Benkei and Yoshitsune cross the various kinds of boundary.
Transition between Kabuki and modern play returns on a stage again.

“Kanjincho” describes a drama that Yoshitsune and his servants flee from the enemy and
manage to pass through the Ataka barrier station thanks to a witty idea of Benkei and
warm sympathy from Togashi-saemon. In the premiere version created by Kinoshita-
Kabuki in 2010, with the stage representing modern road, a stop line was drawn to
symbolize the barrier station, which could be seen as various “boundary” such as national
borders, the relationship of master and servant, the line between past and present and
etc. The play was designed to be a drama to “cross over those boundaries”. Reproducing
for the first time in 6 years, the casts, stage design and costumes were all totally
renewed. Reconsideration of the theme of “crossing over the boundaries” took this work
to a deeper and noble ground in Japanese modern theatre.

“Kanjincho” is generally famous for its portrayal of the remarkable royalty of Benkei for
his master, Yoshitsune, which deeply touches Togashi and he finally passes them through
the barrier station. Conflicts among three men are finely depicted. Kunio
Sugihara(Director), however, turned the lights on the minor roles such as the guards at
the station and the servants of Yoshitsune. Focusing on their struggles and sufferings
between their own boundaries, he expanded the original work which only features Benkei,
Yoshitsune and Togashi, to a huge story of agony over boundary of all characters.
Furthermore, he delved much deeper into the concept of boundary in order to get rid of
the ingrained image of “the story of royalty”, assuming various kinds of boundaries which
must be crossed, which cannot be crossed and which people refrain from crossing.

Besides, “Kanjincho” is an initial work that cemented the company’s style in turning the
Kabuki pieces into modern plays. Kinoshita-Kabuki adopts an original training style of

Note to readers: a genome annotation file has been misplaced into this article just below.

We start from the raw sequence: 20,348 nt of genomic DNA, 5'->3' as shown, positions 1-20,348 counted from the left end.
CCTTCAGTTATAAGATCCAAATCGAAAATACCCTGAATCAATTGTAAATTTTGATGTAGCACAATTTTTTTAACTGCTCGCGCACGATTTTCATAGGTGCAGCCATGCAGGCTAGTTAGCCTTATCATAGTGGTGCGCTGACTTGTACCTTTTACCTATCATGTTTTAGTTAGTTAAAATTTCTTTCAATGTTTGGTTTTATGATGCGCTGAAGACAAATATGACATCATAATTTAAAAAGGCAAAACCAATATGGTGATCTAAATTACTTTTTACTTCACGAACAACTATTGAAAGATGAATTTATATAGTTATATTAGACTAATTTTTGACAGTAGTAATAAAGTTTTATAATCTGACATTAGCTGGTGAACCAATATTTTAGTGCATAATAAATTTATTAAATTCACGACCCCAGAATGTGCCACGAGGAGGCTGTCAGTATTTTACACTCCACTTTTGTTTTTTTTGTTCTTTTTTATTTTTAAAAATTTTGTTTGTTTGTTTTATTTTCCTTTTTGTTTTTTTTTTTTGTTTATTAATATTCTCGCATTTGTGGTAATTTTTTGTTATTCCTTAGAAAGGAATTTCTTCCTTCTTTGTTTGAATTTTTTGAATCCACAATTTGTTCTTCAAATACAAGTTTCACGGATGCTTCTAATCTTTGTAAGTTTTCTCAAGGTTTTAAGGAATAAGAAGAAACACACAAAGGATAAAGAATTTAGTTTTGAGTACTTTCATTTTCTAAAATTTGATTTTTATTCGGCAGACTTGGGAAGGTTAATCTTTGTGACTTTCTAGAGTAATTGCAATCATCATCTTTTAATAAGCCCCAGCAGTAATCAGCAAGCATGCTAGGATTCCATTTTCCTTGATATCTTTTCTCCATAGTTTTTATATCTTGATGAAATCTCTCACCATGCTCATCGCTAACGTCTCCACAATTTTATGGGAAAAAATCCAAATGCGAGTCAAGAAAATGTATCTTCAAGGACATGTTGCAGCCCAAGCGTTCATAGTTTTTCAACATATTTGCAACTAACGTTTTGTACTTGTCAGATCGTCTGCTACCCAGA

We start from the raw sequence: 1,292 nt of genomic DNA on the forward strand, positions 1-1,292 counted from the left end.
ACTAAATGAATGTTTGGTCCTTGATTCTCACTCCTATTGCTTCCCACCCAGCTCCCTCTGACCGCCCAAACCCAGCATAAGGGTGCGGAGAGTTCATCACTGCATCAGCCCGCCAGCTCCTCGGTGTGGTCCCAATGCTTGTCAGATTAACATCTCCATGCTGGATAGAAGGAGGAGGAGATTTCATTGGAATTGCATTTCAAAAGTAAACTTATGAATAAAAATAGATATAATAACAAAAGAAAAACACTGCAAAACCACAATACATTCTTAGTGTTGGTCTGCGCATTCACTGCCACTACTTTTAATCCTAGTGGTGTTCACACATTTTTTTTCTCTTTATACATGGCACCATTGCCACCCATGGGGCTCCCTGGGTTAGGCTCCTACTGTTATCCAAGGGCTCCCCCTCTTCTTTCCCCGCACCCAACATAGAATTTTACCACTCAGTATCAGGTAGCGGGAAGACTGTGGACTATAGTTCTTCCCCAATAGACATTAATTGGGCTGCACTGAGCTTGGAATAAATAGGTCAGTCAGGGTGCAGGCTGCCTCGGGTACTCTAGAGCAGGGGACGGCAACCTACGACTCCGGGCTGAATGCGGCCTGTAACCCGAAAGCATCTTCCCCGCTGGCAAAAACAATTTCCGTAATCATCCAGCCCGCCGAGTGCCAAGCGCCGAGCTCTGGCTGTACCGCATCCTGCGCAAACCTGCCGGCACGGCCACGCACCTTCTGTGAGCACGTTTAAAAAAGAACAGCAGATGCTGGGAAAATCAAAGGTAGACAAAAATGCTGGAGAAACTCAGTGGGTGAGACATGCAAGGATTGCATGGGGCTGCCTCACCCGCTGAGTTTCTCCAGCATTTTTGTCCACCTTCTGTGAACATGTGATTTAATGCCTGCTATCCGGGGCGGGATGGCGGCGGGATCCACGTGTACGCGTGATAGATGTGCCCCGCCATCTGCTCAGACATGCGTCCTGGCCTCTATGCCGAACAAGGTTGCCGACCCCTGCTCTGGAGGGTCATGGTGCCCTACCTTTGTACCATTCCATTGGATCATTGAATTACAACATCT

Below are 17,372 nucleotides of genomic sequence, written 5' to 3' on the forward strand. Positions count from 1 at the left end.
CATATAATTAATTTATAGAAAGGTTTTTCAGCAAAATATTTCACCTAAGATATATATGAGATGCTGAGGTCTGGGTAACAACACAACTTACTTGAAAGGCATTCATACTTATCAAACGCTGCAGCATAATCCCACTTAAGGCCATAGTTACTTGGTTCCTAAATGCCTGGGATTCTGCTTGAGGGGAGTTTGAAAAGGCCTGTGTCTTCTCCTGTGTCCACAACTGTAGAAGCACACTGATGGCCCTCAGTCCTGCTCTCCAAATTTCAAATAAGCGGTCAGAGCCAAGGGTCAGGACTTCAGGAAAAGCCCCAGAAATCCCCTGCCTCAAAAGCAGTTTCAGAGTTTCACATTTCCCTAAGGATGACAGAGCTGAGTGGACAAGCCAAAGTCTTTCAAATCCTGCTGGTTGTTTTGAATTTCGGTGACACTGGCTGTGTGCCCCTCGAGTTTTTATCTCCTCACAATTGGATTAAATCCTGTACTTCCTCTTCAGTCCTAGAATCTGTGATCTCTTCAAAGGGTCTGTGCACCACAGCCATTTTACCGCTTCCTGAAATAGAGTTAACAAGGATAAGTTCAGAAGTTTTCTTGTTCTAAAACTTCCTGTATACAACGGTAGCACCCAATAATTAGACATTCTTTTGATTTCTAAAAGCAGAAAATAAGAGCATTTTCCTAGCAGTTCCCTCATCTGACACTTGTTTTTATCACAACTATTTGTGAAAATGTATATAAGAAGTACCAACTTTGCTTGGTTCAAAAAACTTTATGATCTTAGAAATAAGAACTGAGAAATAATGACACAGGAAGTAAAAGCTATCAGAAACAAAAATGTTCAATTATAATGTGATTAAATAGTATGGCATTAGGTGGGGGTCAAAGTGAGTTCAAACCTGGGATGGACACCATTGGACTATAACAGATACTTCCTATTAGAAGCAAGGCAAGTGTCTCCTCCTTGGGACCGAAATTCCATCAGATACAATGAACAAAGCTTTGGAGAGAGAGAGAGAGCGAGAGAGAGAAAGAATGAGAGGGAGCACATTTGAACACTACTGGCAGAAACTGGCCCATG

completely copying the Kabuki behavior, and approaches distinctive style of Kabuki from
its own viewpoint. This reproduction newly built the world of “Kanjincho” which has been
inherited from the Edo period, by using modern colloquial language for almost all the lines
and doing away with the typical forms. It was such a big challenge for the company,
which perhaps surpasses the great efforts made for its premier version. This staging of
“Kanjincho” is both the culmination of the decade of experimentation and also a new
ground, which can only be reached by Kunio Sugihara, who has been working on
modernizing the Kabuki pieces through 9 works with this company.

Performance history

May 2010 / Japan Tour [Yokohama/Kyoto]
July 2016 / Matsumoto Performing Arts Centre[Matsumoto,Japan]
October 2016 / Japan Tour [Toyohashi/Kyoto/Kitakyusyu]
March 2018 / KAAT Kanagawa Arts Theater[Yokohama,Japan]
November 2018 /


Yoshitsune and his followers are fleeing to Oshu, doubted by his brother, the general Minamoto-no-Yoritomo, under suspicion of rebellion. However, they are by confronted at the Ataka check point in Kaganokuni (1) They disguise themselves in order to pass through the check point. Yoshitsune as a porter and his followers as mountain priests. Yet the check point commander, Togashi-Saemon has been ordered to catch the disguised party. The quick-witted Musashibo-Benkei explains that they are collection donations for the reconstruction of the Todaiji temple which burnt down. Togashi orders Benkei to read the Kanjincho (official decree)(2). Of course, Benkei has no such decree, but unrolls a fake scroll and reads it as if it were real. The party pulls off an admirable performance as mountain priests thereafter, but as they are about to pass through the check point, Yoshitsune disguised as a porter is recognized. Even in this extremely strained situation, Benkei kept acting as though Yoshitsune was a porter, even going as far as to beat his faithful master. Togashi seeing this behavior finally decides to let them pass through the check point against his orders.
(1)Present-day Komatsu city, Ishikawa (2)A scroll type prospectus, explaining the purpose of Kanjin.


Supervision and revisions: Yuichi Kinoshita
Direction and stage design: Kunio Sugihara

Cast: Lee The 5th, Ryotaro Sakaguchi, Noemi Takayama,
Yasuhiro Okano, Kazunori Kameshima, Hiroshi Shigeoka, Yuya Ogaki
Music: Taichi Master
Choreography: Sei Kigawa
Lighting: Hiroyuki Ito
Sound: Daisuke Hoshino
Costumes: Kyoko Fujitani
Assistant direction: Tetsuya Iwasawa
Stage manager: Nobuaki Oshika
Production coordination: Mai Hongo
Asocciated production: Kinoshita-Kabuki


Photo by Yoshikazu Inoue
Photo by Yoshikazu Inoue
Photo by Yoshikazu Inoue
Photo by Yoshikazu Inoue
Photo by Yoshikazu Inoue
Photo by Yoshikazu Inoue